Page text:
Cancer Research | Year: 2013

Aurora-A is a kinase involved in the formation and maturation of the mitotic spindle and chromosome segregation. This kinase is frequently overexpressed in human cancer, and its activity may confer resistance to antitumoral drugs such as Taxol. Inhibition of Aurora-A results in mitotic defects, and this kinase is considered as an attractive therapeutic target for cancer. Nevertheless, the specific requirements for this kinase in adult mammalian tissues remain unclear. Conditional genetic ablation of Aurora-A in adult tissues results in polyploid cells that display a DNA-damage-like response characterized by the upregulation of p53 and the cell-cycle inhibitor p21Cip1. This is accompanied by apoptotic, differentiation, or senescence markers in a tissue-specific manner. Therapeutic elimination of Aurora-A prevents the progression of skin and mammary gland tumors. However, this is not due to significant levels of apoptosis or senescence, but because Aurora-A-deficient tumors accumulate polyploid cells with limited proliferative potential. Thus, Aurora-A is required for tumor formation in vivo, and the differential response observed in various tissues might have relevant implications in current therapeutic strategies aimed at inhibiting this kinase in the treatment of human cancer. ©2013 AACR.


PubMed | Institute Medicina Legal I Ciencies Forenses Of Catalonia, Institute Medicina Legal Ciencies Mediques Catalonia, University of Girona, Histopathology Unit and 3 more.
Type: Journal Article | Journal: PloS one | Year: 2016

Sudden unexplained death may be the first manifestation of an unknown inherited cardiac disease. Current genetic technologies may enable the unraveling of an etiology and the identification of relatives at risk. The aim of our study was to define the etiology of natural deaths, younger than 50 years of age, and to investigate whether genetic defects associated with cardiac diseases could provide a potential etiology for the unexplained cases.Our cohort included a total of 789 consecutive cases (77.19% males) <50 years old (average 38.612.2 years old) who died suddenly from non-violent causes. A comprehensive autopsy was performed according to current forensic guidelines. During autopsy a cause of death was identified in most cases (81.1%), mainly due to cardiac alterations (56.87%). In unexplained cases, genetic analysis of the main genes associated with sudden cardiac death was performed using Next Generation Sequencing technology. Genetic analysis was performed in suspected inherited diseases (cardiomyopathy) and in unexplained death, with identification of potentially pathogenic variants in nearly 50% and 40% of samples, respectively.Cardiac disease is the most important cause of sudden death, especially after the age of 40. Close to 10% of cases may remain unexplained after a complete autopsy investigation. Molecular autopsy may provide an explanation for a significant part of these unexplained cases. Identification of genetic variations enables genetic counseling and undertaking of preventive measures in relatives at risk.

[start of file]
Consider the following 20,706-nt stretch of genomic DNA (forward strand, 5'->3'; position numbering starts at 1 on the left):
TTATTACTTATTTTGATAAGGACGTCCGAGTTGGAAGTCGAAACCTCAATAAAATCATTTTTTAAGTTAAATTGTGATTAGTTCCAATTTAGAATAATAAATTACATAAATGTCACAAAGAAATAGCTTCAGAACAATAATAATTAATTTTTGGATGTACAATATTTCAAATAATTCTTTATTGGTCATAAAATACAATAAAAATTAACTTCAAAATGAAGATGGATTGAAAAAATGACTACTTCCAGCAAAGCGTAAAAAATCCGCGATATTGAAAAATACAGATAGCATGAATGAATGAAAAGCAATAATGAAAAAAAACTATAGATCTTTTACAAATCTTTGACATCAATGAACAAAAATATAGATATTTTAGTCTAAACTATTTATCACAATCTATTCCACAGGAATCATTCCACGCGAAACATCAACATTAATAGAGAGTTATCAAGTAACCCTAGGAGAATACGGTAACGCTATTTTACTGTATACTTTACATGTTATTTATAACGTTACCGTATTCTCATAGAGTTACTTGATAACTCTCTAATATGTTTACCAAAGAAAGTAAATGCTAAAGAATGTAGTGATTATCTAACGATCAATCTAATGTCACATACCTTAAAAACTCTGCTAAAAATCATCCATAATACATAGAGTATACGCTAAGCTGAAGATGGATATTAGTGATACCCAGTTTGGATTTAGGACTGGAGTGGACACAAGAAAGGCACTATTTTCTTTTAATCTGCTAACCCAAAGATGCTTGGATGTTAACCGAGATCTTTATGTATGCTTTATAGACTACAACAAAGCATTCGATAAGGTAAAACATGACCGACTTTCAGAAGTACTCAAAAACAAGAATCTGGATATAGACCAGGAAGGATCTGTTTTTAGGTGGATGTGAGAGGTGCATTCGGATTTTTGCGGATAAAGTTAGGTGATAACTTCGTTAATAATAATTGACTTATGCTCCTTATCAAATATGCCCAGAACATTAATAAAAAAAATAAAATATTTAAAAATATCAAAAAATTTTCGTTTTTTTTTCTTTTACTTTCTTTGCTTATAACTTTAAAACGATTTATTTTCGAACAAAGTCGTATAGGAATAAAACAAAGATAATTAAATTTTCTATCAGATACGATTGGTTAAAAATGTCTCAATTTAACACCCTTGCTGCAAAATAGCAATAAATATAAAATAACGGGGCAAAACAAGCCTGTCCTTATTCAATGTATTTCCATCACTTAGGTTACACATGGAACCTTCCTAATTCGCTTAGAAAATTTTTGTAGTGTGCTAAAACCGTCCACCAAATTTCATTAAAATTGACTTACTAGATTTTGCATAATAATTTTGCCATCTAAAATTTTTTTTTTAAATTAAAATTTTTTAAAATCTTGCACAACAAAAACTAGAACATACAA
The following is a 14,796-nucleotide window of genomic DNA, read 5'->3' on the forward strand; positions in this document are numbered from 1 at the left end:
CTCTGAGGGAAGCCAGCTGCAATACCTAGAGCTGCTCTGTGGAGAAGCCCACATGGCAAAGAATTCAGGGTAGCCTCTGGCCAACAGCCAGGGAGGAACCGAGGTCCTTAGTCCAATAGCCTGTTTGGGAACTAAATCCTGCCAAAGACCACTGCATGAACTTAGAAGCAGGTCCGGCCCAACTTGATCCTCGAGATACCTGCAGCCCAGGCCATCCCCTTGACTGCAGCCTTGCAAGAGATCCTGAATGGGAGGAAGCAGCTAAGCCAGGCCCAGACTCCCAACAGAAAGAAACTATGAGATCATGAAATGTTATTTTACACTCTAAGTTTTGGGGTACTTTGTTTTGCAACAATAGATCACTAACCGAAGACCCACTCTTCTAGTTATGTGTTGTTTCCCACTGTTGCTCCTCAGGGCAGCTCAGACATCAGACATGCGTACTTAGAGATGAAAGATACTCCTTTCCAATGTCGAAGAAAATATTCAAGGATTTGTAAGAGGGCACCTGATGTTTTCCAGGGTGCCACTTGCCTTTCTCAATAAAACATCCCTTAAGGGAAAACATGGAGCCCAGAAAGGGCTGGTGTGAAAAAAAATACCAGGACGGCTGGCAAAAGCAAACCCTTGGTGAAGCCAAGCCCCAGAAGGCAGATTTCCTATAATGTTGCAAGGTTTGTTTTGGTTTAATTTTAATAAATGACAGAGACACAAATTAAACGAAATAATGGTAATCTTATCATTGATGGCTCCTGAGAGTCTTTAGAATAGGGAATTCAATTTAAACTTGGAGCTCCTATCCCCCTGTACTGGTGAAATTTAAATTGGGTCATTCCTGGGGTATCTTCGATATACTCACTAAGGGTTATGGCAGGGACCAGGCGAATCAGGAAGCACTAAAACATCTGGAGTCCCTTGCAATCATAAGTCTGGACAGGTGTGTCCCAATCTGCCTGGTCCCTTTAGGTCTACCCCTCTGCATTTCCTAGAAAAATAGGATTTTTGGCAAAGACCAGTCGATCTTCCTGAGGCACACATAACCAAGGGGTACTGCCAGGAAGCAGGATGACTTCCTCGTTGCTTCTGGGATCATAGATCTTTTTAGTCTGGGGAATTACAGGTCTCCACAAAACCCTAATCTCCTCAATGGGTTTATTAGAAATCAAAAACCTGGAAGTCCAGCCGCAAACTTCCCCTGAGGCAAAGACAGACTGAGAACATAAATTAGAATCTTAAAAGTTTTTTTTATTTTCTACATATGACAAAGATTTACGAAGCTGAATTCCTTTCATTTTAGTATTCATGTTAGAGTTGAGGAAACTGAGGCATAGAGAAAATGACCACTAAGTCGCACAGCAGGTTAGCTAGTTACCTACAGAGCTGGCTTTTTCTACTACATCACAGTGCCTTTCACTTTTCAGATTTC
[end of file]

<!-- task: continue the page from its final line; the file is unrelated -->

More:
Rodriguez-Diez E.,Cell Division and Cancer Group | Quereda V.,Cell Division and Cancer Group | Bellutti F.,University of Vienna | Prchal-Murphy M.,University of Vienna | And 9 more authors.
Blood | Year: 2014